We have come a long way - Infantino
FIFA President Gianni Infantino is hoping that exchanges such as yesterday's FIFA Executive Summit, which took place at the Montego Bay Convention Centre in St James, will foster greater synergy and underlined what he described as the body's new ethos of inclusion and transparency.
Infantino met with a small group of local journalists shortly after the all-day seminar, which saw representatives from more than 100 Member Associations spanning the European, African and CONCACAF confederations, debate the way forward for the organisation and discuss matters such as the development of youth and women football, the global transfer system and the international calendar, as well as the US$1.4 billion FORWARD programme, which is geared at encouraging the development of the game across the globe.
With FIFA still laying fresh blocks of trust following a wide-ranging corruption scandal, which deeply involved high-ranking CONCACAF officials, Infantino noted his satisfaction and confidence that the current practises represent a departure from what pertained before, while pointing to the importance of Jamaican football on the global stage.
"I am pleased with where we (FIFA) are. Objectively if we compare what we are doing now and what we did in the past - and I think the same goes for CONCACAF, then certainly there is no comparison ... in the past FIFA had some line items in it's accounts - 'Other costs - $100 million' and nobody knew what those 'other costs' were and now every costs have to be outlined," said Infantino, who also outlined several other reforms, which took place since he took office.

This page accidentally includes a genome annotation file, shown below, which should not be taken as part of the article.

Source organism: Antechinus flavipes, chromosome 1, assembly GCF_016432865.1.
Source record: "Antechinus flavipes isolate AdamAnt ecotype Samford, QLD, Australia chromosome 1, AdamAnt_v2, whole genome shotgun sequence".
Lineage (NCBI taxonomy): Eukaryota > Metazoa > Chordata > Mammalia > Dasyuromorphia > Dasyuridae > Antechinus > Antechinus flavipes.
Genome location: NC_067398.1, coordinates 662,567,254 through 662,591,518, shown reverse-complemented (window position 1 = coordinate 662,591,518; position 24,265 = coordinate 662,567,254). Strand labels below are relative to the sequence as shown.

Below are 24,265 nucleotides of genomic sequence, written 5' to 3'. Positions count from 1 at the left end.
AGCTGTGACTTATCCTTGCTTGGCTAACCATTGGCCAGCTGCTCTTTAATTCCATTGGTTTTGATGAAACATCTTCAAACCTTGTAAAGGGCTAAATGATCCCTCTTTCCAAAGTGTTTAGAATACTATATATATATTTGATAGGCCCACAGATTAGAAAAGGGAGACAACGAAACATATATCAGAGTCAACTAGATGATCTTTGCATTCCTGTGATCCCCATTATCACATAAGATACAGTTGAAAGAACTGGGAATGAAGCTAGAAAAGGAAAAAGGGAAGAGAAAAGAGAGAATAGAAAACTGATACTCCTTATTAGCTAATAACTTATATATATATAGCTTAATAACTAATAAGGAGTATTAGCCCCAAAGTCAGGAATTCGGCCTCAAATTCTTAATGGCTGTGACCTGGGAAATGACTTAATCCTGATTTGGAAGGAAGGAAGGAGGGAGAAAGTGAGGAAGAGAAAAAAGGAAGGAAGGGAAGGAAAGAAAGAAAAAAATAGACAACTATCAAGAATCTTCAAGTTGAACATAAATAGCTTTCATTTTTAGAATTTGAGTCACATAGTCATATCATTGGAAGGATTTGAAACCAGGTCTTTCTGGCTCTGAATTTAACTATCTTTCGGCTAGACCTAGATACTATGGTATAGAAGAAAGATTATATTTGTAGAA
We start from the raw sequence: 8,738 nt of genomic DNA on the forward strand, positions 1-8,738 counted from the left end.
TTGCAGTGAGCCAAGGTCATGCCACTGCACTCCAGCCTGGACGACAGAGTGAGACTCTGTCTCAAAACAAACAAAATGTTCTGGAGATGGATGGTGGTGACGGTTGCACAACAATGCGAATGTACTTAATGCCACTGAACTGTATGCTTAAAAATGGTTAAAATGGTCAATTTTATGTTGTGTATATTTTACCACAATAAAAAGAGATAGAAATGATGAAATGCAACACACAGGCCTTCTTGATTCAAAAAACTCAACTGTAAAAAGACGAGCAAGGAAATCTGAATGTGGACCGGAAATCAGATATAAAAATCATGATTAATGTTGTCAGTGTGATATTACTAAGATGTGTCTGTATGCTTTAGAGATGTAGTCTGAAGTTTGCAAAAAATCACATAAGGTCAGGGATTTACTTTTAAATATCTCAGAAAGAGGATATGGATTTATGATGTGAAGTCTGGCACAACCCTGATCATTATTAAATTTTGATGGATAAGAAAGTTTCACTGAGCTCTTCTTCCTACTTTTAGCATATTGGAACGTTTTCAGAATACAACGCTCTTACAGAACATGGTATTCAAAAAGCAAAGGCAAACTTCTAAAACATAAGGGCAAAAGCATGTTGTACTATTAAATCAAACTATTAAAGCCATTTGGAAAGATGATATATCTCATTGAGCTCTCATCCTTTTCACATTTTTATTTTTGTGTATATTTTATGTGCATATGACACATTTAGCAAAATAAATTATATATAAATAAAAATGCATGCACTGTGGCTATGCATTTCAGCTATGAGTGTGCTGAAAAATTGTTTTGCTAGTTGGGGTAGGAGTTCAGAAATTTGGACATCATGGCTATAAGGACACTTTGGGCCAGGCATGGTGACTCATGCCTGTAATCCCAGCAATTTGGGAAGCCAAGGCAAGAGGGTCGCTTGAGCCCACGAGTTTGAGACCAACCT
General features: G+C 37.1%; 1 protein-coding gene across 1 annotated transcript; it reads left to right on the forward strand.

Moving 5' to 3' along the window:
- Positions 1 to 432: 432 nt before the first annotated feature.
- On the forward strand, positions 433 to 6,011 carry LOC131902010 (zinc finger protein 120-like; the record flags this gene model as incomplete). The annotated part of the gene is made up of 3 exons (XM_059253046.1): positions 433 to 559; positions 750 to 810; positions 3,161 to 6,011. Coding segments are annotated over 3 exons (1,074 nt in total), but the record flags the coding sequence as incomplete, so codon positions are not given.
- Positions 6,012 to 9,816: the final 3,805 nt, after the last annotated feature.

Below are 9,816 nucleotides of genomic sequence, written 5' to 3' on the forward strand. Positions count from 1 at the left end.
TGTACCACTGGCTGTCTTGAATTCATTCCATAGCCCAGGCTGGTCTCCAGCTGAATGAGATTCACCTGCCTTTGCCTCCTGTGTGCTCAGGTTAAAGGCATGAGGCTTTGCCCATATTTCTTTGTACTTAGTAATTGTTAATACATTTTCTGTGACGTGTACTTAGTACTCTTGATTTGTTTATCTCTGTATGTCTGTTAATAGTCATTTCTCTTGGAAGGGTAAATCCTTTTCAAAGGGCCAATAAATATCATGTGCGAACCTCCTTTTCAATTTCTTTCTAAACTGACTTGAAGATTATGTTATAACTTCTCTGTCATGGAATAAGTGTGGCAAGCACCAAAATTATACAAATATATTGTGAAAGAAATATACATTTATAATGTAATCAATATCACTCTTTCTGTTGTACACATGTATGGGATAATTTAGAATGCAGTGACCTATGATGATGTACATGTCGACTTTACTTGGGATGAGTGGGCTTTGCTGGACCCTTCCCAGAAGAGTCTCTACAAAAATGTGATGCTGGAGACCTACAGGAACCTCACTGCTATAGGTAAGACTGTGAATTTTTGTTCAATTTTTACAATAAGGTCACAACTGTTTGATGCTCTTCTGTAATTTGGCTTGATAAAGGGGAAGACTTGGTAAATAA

The Swiss, who was elected to the top post in 2016, lauded local organisers of the Summit and underscored his reason for selecting Jamaica as host.
"(I chose Jamaica) because I have never been in Jamaica myself and I wanted to have an occasion to come," Infantino said before bursting into laughter.
"Jamaica is a football country and it is an important country for CONCACAF. It's an important country for FIFA, it's an important country for this whole region - it's a hub and there is a new president in place, a new administration and we wanted to come here to show everyone what can be done in Jamaica. We count as well on Jamaica and Jamaican football to be an example ...," said Infantino, who went on to underline the value of the seminar.
"It's important to go to our members and share our views. These summits, like the one here today in Montego Bay are extremely important because they mark a real change of FIFA compared to the past. Now we want to be open and transparent as part of this new governance model. We want to talk to all of our members," he shared.